In this conversation, leading political theorist Hélène Landemore will discuss the crisis of democracy, the challenge of authoritarian and meritocratic regimes like China or Singapore, the need to reform the dated political institutions of so-called representative democracy, and Landemore’s new model of an “open democracy” centered around randomly selected legislative bodies. What would an authentic democracy, in which power is open to all equally, look like? Are ordinary citizens really capable of making the law? Can there be representation, legitimacy, or even accountability without elections? She will also discuss concrete examples—primarily in Iceland and France—of democratic innovations pointing towards visions of more fully realized democracies.
Hélène Landemore is Associate Professor of Political Science at Yale University. Her first book in English Democratic Reason: Politics, Collective Intelligence, and the Rule of the Many provided a knowledge-based (or “epistemic”) justification of democracy’s value. With the forthcoming publication of Open Democracy: Reinventing Popular Rule for the Twenty-First Century in October, she is half-way through a tetralogy on democracy. In this book she defends a new institutional translation of the idea of democracy, in which power is equally accessible to all citizens. Future projects include a volume on democratic foundations and democracy at work. helenelandemore.com / @landemore
Vafa Ghazavi is a DPhil candidate and John Monash Scholar at Balliol College and Lecturer in Politics at Pembroke College, University of Oxford. His research interests include theories of justice, moral agency, and the nature of moral progress. @GhazaviVD
About the Book
To the ancient Greeks, democracy meant gathering in public and debating laws set by a randomly selected assembly of several hundred citizens. To the Icelandic Vikings, democracy meant meeting every summer in a field to discuss issues until consensus was reached. Our contemporary representative democracies are very different. Modern parliaments are gated and guarded, and it seems as if only certain people—with the right suit, accent, wealth, and connections—are welcome. Diagnosing what is wrong with representative government and aiming to recover some of the lost openness of ancient democracies, Open Democracy presents a new paradigm of democracy in which power is genuinely accessible to ordinary citizens.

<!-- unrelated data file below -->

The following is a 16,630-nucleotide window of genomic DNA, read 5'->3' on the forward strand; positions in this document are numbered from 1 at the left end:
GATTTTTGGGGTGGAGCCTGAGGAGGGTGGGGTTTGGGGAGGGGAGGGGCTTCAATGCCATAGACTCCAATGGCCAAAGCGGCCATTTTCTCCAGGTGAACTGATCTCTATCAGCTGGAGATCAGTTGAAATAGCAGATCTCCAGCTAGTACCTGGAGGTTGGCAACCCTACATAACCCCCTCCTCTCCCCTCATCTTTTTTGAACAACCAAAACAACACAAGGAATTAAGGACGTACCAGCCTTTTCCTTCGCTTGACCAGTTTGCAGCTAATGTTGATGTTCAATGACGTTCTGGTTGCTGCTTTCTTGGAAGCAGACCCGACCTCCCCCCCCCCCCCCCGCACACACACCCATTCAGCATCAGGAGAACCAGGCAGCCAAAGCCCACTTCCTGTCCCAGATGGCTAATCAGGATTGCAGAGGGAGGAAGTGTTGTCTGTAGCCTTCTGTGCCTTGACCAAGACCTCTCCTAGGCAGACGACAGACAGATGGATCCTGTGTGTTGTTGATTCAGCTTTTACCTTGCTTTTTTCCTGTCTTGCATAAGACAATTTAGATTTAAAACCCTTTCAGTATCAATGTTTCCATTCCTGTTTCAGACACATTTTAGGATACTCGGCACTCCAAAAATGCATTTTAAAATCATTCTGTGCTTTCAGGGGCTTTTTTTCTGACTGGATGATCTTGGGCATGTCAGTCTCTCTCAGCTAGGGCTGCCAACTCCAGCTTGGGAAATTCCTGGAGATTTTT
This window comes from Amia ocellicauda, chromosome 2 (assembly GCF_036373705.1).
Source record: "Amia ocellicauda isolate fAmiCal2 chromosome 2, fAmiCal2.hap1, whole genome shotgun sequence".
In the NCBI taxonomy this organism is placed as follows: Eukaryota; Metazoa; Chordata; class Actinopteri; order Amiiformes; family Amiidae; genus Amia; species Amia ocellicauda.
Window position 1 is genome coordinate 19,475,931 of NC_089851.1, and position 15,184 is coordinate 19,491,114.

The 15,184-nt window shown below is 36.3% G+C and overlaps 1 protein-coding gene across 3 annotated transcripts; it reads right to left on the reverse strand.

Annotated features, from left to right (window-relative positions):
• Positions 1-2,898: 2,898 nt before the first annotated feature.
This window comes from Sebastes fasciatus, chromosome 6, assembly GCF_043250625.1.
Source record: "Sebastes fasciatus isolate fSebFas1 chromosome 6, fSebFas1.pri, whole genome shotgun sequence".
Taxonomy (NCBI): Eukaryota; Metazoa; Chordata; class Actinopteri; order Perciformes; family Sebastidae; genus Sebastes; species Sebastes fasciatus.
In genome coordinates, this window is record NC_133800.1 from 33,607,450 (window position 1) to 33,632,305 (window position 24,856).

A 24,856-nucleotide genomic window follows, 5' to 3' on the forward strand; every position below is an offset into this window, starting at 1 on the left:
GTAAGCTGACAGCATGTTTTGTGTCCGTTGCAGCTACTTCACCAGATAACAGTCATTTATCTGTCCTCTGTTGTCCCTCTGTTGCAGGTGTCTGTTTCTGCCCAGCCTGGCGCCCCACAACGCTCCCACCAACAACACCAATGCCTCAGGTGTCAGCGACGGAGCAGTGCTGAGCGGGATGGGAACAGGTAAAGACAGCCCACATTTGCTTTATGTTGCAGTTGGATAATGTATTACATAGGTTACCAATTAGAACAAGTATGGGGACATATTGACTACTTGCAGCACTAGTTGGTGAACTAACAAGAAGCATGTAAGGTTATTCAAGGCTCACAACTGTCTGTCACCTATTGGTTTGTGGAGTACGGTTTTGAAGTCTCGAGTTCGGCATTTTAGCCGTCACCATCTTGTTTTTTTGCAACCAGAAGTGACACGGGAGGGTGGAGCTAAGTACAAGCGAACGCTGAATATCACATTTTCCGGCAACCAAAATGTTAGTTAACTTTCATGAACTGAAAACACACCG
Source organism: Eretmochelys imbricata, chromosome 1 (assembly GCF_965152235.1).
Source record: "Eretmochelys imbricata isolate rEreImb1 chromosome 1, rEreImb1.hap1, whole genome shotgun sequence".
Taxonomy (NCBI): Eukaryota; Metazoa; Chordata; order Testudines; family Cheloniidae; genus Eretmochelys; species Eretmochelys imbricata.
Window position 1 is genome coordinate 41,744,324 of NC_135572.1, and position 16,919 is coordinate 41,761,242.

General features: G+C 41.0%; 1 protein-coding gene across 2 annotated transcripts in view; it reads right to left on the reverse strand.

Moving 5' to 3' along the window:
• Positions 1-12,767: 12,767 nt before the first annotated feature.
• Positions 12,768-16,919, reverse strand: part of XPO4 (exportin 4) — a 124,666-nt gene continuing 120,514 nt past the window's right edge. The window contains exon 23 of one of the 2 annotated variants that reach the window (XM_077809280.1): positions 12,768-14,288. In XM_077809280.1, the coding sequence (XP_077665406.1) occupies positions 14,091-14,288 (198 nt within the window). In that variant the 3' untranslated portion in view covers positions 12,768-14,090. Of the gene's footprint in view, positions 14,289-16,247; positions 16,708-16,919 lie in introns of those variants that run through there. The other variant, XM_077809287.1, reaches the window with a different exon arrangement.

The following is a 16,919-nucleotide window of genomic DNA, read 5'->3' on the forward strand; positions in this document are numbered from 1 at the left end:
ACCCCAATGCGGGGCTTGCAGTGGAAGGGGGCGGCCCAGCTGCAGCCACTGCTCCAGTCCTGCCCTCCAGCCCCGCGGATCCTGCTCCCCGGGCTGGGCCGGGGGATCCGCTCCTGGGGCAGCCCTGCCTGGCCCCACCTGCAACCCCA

Hélène Landemore favors the ideal of “representing and being represented in turn” over direct-democracy approaches. Supporting a fresh nonelectoral understanding of democratic representation, Landemore recommends centering political institutions around the “open mini-public”—a large, jury-like body of randomly selected citizens gathered to define laws and policies for the polity, in connection with the larger public. She also defends five institutional principles as the foundations of an open democracy: participatory rights, deliberation, the majoritarian principle, democratic representation, and transparency.
Open Democracy demonstrates that placing ordinary citizens, rather than elites, at the heart of democratic power is not only the true meaning of a government of, by, and for the people, but also feasible and, today more than ever, urgently needed.
Hélène Landemore is associate professor of political science at Yale University. She is the author of Democratic Reason (Princeton) and Hume. Twitter @landemore